Astrophotography can be very unforgiving - the slightest mistake or imperfection can make itself very obvious or completely ruin the attempt. An extreme example of this is total eclipse photography. The entire event lasts only a few minutes, the diamond ring part just seconds. You cannot practice beforehand on the real thing. You have to travel thousands of kilometers - with severe weight limitations - and work under unknown field conditions. High resolution closeups come with added requirements for tracking, mechanical stability and optical perfection.
Having just the right kind of equipment helps enormously. I have a good, lightweight telescope (Borg 100ED) and a good, lightweight tracking device (Astrotrac 320TT) . I don't have a suitable camera. Nor do I own a suitable tripod or equatorial wedge. I do own lots of good stuff, but this is very heavy and optimized for deep sky work. The solution, of course, is right at hand: get a little help from your friends!
|Anita and Henrik's equipment delivery service!|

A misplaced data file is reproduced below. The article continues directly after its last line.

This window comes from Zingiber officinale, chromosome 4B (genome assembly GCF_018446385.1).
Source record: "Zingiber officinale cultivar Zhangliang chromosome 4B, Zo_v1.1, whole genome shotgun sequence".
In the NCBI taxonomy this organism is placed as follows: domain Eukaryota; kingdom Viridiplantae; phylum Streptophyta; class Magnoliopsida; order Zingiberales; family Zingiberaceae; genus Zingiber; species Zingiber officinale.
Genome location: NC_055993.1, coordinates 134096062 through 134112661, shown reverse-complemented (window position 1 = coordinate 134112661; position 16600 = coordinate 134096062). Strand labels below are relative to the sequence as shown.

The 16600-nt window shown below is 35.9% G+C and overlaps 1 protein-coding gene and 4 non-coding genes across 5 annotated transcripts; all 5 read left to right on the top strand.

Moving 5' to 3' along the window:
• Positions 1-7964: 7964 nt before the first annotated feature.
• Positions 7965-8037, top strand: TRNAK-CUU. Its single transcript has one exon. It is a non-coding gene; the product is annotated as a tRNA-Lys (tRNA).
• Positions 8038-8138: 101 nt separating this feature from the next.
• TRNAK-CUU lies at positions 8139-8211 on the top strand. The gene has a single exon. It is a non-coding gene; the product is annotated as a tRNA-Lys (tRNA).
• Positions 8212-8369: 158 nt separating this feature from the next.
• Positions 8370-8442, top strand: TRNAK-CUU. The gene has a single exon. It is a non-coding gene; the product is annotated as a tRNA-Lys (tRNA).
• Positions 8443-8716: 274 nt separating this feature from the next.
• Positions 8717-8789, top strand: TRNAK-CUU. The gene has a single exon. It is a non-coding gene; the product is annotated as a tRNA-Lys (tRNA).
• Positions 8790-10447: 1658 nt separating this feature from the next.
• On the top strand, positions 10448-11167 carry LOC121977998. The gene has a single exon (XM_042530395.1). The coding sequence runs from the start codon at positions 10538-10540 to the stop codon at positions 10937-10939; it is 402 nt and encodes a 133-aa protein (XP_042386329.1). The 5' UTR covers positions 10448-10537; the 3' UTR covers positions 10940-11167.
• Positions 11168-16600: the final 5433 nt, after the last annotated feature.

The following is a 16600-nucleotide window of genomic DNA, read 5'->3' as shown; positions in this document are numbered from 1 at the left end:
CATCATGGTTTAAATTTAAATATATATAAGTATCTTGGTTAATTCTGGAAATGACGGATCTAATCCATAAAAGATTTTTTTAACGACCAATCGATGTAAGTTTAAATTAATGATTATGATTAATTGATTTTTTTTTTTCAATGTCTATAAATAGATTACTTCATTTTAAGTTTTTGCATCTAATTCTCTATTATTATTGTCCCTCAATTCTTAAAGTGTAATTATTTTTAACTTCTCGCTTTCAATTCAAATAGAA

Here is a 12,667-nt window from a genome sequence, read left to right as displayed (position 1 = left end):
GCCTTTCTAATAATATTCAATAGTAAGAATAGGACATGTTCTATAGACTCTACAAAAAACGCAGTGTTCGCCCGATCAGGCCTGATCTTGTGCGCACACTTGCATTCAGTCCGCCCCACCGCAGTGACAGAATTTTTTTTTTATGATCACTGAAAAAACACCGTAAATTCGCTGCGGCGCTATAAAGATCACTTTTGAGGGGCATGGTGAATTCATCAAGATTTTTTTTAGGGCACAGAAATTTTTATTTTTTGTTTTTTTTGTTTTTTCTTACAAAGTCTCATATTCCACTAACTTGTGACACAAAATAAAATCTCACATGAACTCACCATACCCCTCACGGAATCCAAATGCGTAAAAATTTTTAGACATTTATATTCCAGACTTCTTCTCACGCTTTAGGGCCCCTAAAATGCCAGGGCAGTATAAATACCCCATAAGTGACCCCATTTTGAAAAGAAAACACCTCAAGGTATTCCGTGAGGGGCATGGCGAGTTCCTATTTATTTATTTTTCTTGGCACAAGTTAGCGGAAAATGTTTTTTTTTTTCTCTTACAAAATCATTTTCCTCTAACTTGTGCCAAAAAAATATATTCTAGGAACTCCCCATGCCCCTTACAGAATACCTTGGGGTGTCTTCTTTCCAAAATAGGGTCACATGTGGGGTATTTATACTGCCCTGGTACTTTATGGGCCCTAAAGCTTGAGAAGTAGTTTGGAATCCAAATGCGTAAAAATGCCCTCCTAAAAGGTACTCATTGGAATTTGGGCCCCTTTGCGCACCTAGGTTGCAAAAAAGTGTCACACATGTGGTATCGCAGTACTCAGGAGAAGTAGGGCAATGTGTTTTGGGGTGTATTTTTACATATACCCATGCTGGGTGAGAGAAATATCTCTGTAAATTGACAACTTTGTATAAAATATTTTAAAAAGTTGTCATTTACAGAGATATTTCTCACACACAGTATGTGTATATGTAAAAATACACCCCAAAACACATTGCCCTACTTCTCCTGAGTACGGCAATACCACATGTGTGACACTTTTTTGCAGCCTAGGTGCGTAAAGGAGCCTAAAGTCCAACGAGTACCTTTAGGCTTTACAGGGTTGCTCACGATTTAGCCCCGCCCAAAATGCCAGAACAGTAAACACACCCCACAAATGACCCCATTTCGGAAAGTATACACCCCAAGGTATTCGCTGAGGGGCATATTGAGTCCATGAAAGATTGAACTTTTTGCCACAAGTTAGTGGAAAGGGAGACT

Minutes after emailing around I had numerous offers for high end DSLR's, graphite tripods and great telephoto lenses. A super stable and ultra compact wedge? No problem! I could arrange for one to borrow with just single phone call.
This is my fifth solar eclipse expedition and I have never had equipment as fine and capable as this time. Neither have my photography ambitions been higher. Here's a list of the final version of the photographic setup I have arrived at:
I had several other setup iterations in the past weeks before arriving at this list. Going through these would not have been possible without extensive help and advice from good friends. Have plenty of them and keep them near!
However, with all this great gear - how to avoid spending the entire eclipse working it all and not having time to experience the eclipse with all senses?? Stay tuned for the next chapter of this blog to find out.